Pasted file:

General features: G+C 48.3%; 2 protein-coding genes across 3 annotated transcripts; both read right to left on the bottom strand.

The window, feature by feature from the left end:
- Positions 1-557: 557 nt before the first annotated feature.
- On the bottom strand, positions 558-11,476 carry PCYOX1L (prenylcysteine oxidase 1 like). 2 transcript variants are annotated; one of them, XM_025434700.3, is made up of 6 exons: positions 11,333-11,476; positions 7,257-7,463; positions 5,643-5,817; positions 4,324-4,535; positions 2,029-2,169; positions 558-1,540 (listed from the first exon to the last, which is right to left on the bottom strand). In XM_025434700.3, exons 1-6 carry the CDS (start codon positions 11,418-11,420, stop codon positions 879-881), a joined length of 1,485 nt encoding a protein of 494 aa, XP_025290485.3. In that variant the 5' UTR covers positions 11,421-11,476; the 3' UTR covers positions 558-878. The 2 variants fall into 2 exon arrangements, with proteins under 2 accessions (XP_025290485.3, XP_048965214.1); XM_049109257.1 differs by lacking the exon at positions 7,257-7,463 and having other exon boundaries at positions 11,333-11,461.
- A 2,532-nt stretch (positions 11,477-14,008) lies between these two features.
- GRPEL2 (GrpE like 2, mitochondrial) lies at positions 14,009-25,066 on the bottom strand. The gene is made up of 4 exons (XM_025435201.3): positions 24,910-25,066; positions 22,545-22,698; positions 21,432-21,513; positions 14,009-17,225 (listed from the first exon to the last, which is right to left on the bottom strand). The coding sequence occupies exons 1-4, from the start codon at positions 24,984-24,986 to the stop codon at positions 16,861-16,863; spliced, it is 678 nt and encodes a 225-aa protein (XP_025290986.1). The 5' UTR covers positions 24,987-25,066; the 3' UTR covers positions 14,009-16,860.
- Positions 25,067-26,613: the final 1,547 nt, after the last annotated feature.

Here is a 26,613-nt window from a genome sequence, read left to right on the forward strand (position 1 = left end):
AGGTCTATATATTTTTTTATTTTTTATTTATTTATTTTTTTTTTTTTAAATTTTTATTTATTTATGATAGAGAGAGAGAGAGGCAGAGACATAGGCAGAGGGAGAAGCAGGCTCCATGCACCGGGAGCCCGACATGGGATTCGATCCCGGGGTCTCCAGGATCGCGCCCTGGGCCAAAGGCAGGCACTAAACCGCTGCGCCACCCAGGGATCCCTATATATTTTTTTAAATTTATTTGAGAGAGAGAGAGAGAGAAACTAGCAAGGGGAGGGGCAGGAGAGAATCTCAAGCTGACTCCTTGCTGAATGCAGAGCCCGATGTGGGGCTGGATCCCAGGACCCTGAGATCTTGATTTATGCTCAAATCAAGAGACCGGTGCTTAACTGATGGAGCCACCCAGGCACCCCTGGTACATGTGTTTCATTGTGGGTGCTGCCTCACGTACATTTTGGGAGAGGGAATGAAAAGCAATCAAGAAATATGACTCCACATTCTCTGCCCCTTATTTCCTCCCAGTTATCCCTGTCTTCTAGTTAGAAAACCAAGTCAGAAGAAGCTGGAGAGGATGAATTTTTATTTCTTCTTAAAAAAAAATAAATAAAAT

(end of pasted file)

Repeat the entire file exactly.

General features: G+C 48.3%; 2 protein-coding genes across 3 annotated transcripts; both read right to left on the bottom strand.

The window, feature by feature from the left end:
- Positions 1-557: 557 nt before the first annotated feature.
- On the bottom strand, positions 558-11,476 carry PCYOX1L (prenylcysteine oxidase 1 like). 2 transcript variants are annotated; one of them, XM_025434700.3, is made up of 6 exons: positions 11,333-11,476; positions 7,257-7,463; positions 5,643-5,817; positions 4,324-4,535; positions 2,029-2,169; positions 558-1,540 (listed from the first exon to the last, which is right to left on the bottom strand). In XM_025434700.3, exons 1-6 carry the CDS (start codon positions 11,418-11,420, stop codon positions 879-881), a joined length of 1,485 nt encoding a protein of 494 aa, XP_025290485.3. In that variant the 5' UTR covers positions 11,421-11,476; the 3' UTR covers positions 558-878. The 2 variants fall into 2 exon arrangements, with proteins under 2 accessions (XP_025290485.3, XP_048965214.1); XM_049109257.1 differs by lacking the exon at positions 7,257-7,463 and having other exon boundaries at positions 11,333-11,461.
- A 2,532-nt stretch (positions 11,477-14,008) lies between these two features.
- GRPEL2 (GrpE like 2, mitochondrial) lies at positions 14,009-25,066 on the bottom strand. The gene is made up of 4 exons (XM_025435201.3): positions 24,910-25,066; positions 22,545-22,698; positions 21,432-21,513; positions 14,009-17,225 (listed from the first exon to the last, which is right to left on the bottom strand). The coding sequence occupies exons 1-4, from the start codon at positions 24,984-24,986 to the stop codon at positions 16,861-16,863; spliced, it is 678 nt and encodes a 225-aa protein (XP_025290986.1). The 5' UTR covers positions 24,987-25,066; the 3' UTR covers positions 14,009-16,860.
- Positions 25,067-26,613: the final 1,547 nt, after the last annotated feature.

Here is a 26,613-nt window from a genome sequence, read left to right on the forward strand (position 1 = left end):
AGGTCTATATATTTTTTTATTTTTTATTTATTTATTTTTTTTTTTTTAAATTTTTATTTATTTATGATAGAGAGAGAGAGAGGCAGAGACATAGGCAGAGGGAGAAGCAGGCTCCATGCACCGGGAGCCCGACATGGGATTCGATCCCGGGGTCTCCAGGATCGCGCCCTGGGCCAAAGGCAGGCACTAAACCGCTGCGCCACCCAGGGATCCCTATATATTTTTTTAAATTTATTTGAGAGAGAGAGAGAGAGAAACTAGCAAGGGGAGGGGCAGGAGAGAATCTCAAGCTGACTCCTTGCTGAATGCAGAGCCCGATGTGGGGCTGGATCCCAGGACCCTGAGATCTTGATTTATGCTCAAATCAAGAGACCGGTGCTTAACTGATGGAGCCACCCAGGCACCCCTGGTACATGTGTTTCATTGTGGGTGCTGCCTCACGTACATTTTGGGAGAGGGAATGAAAAGCAATCAAGAAATATGACTCCACATTCTCTGCCCCTTATTTCCTCCCAGTTATCCCTGTCTTCTAGTTAGAAAACCAAGTCAGAAGAAGCTGGAGAGGATGAATTTTTATTTCTTCTTAAAAAAAAATAAATAAAAT